3 December 2007

by Sarah MacDonald


I'll call her "Luz" ("Light") because that is what I wish for her. Fourteen
years old and small for her age, she looks about eleven. Yet, as one CPTer
says, "She's lived too much for fourteen." Prostituted as a child, sexually
abused by a neighbor, Luz lives in the Colombian countryside with her
elderly grandparents. Her age and family situation make Luz a target for
abuse. In a community suffering displacements, death threats and poverty--a
community clinging to the edge of survival--Luz is one of the most
vulnerable members.

At her family's home, I noticed how withdrawn and quiet Luz is, her gaze
often averted, her spirit folded tightly inside her. Life, it seems, has
already taught Luz to make herself small. When my teammate and I played
games with the other children, we invited Luz several times before she would
join us. But when she finally came to play, I saw an occasional smile flash
across her face, as if a candle had been lit inside her. How I longed to
fan that tiny flame of joy--hope for a young girl who already knows too well
the roughness of life. * *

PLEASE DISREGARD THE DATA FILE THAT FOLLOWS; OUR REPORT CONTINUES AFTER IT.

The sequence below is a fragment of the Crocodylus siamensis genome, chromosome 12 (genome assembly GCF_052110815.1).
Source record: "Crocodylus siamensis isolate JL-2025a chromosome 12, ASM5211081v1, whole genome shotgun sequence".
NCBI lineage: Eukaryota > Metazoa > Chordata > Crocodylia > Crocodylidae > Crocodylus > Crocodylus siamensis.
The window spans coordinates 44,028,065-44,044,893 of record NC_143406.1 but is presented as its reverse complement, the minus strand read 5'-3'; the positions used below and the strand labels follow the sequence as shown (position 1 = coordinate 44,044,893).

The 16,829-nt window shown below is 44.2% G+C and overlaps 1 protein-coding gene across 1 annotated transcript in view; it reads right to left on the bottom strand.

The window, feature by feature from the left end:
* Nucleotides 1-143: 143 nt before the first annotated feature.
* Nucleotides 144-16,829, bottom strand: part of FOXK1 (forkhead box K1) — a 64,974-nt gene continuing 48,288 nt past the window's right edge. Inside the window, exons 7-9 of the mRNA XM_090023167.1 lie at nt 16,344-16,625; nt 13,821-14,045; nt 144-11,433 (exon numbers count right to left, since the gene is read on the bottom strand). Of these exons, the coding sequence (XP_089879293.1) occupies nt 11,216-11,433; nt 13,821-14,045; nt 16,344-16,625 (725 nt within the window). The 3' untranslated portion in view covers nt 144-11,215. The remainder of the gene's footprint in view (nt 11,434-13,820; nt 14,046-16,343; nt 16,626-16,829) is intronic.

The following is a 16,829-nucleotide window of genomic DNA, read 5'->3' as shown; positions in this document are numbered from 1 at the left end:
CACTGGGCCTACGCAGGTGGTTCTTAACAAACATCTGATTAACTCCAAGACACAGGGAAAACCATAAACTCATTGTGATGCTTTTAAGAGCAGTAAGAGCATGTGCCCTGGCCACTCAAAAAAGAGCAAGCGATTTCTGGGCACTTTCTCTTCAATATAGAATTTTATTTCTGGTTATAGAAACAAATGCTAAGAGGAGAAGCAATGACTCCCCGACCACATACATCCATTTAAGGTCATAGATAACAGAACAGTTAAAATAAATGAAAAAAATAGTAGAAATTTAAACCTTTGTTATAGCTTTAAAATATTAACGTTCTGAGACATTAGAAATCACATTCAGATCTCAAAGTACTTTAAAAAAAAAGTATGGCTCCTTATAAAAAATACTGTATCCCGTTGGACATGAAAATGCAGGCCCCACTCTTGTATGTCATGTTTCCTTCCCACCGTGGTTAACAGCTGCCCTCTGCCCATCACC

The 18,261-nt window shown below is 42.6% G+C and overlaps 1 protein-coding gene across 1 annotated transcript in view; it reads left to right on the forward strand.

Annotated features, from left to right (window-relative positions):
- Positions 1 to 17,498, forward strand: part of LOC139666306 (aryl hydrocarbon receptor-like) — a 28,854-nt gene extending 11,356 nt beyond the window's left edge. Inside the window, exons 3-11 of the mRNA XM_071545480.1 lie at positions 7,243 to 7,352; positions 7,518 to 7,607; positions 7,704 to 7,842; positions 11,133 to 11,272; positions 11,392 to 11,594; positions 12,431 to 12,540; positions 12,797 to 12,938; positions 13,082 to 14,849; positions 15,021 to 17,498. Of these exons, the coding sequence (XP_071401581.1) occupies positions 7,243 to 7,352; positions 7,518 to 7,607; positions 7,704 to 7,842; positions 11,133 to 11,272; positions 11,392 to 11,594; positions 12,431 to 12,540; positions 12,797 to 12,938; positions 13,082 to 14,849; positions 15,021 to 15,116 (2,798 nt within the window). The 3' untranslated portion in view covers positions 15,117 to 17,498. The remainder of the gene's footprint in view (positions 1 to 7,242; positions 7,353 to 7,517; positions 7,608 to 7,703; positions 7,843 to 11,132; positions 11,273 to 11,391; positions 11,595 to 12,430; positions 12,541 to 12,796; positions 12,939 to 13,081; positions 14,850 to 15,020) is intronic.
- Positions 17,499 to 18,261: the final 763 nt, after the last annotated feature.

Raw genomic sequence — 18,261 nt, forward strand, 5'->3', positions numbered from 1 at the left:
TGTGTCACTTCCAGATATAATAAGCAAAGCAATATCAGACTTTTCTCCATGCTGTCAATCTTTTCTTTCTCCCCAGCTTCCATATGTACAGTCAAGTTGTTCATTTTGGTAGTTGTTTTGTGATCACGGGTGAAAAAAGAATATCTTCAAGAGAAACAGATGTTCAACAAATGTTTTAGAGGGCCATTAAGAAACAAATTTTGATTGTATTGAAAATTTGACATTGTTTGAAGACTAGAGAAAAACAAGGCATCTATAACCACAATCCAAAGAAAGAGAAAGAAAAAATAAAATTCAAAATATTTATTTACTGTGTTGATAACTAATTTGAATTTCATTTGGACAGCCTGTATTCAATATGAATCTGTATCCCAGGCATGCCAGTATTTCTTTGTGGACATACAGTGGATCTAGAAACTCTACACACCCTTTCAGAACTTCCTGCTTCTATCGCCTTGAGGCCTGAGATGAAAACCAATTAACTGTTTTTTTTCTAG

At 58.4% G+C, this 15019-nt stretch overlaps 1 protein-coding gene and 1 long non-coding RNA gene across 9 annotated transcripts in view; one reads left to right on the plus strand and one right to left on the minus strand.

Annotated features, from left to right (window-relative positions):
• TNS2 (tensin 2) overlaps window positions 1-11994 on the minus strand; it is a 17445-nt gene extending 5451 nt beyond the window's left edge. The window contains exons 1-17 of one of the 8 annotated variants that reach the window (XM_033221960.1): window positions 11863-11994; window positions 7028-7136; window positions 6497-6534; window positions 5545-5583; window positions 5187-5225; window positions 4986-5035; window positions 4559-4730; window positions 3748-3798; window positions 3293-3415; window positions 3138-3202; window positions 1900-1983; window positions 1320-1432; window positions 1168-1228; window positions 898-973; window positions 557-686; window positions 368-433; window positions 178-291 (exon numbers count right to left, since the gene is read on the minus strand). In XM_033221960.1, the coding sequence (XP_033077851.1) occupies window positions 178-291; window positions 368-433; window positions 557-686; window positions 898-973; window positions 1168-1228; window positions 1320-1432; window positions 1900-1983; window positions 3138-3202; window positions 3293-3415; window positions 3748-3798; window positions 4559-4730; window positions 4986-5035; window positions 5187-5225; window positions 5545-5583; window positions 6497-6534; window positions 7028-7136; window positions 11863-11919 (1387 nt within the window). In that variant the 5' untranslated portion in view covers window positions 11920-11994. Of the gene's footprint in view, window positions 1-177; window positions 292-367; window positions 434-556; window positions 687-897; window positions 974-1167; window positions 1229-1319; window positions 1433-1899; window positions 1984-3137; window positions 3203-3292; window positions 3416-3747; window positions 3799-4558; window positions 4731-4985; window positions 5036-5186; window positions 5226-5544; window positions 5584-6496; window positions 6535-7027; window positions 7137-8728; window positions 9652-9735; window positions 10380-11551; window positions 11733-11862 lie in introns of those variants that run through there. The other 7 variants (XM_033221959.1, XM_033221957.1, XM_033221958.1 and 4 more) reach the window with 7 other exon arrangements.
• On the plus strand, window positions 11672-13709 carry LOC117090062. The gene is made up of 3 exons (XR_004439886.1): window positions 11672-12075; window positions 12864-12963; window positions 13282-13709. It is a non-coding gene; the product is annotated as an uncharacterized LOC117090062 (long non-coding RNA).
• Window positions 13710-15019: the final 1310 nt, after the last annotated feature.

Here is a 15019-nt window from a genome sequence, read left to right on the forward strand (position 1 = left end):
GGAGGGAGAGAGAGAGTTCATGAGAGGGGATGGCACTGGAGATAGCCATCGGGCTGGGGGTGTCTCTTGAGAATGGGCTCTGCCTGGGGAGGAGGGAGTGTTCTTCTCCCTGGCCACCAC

A couple weeks later, I traveled with another teammate to the region of
Tiquisio, where we accompany the Citizens' Process of Tiquisio, a movement
of community organization, self-determination and development. Like other
communities CPT-Colombia accompanies, Tiquisio has been the site of struggle
between armed groups; residents here suffer forced displacements and the
disintegration of community services and human rights. The Citizens'
Process aims to mend this torn, unraveling social fabric.

One day, members of the Citizens' Process presented a workshop on sexual
health as a human right. Most of the topics were grim: unchosen
pregnancies, domestic violence, AIDS and other STDs. When a woman listed a
few statistics of sexual ill health in Tiquisio, I saw why this workshop was
needed. At least 50% of children throughout Tiquisio get abused by adults,
she said.

The number still jars me. Fifty percent. At least. More children are
abused than not in this region--and I can't believe Tiquisio is unique in
war-racked Colombia.

I think of Luz, and I imagine thousands of children like her. Thousands of
flickering, fragile points of light, in danger of being irrecoverably
snuffed out. Though perhaps less visible than the guns and landmines of the
armed conflict, such violence is no less vicious. It is also directly
connected, since domestic violence and sexual abuse happen more frequently
in communities battered by the violence of war. Here in Colombia, there is
the further tragedy of legal and illegal armed actors seducing children from
their homes. The likelihood of children suffering sexual abuse is
frighteningly high.

How do we get in the way of this violence?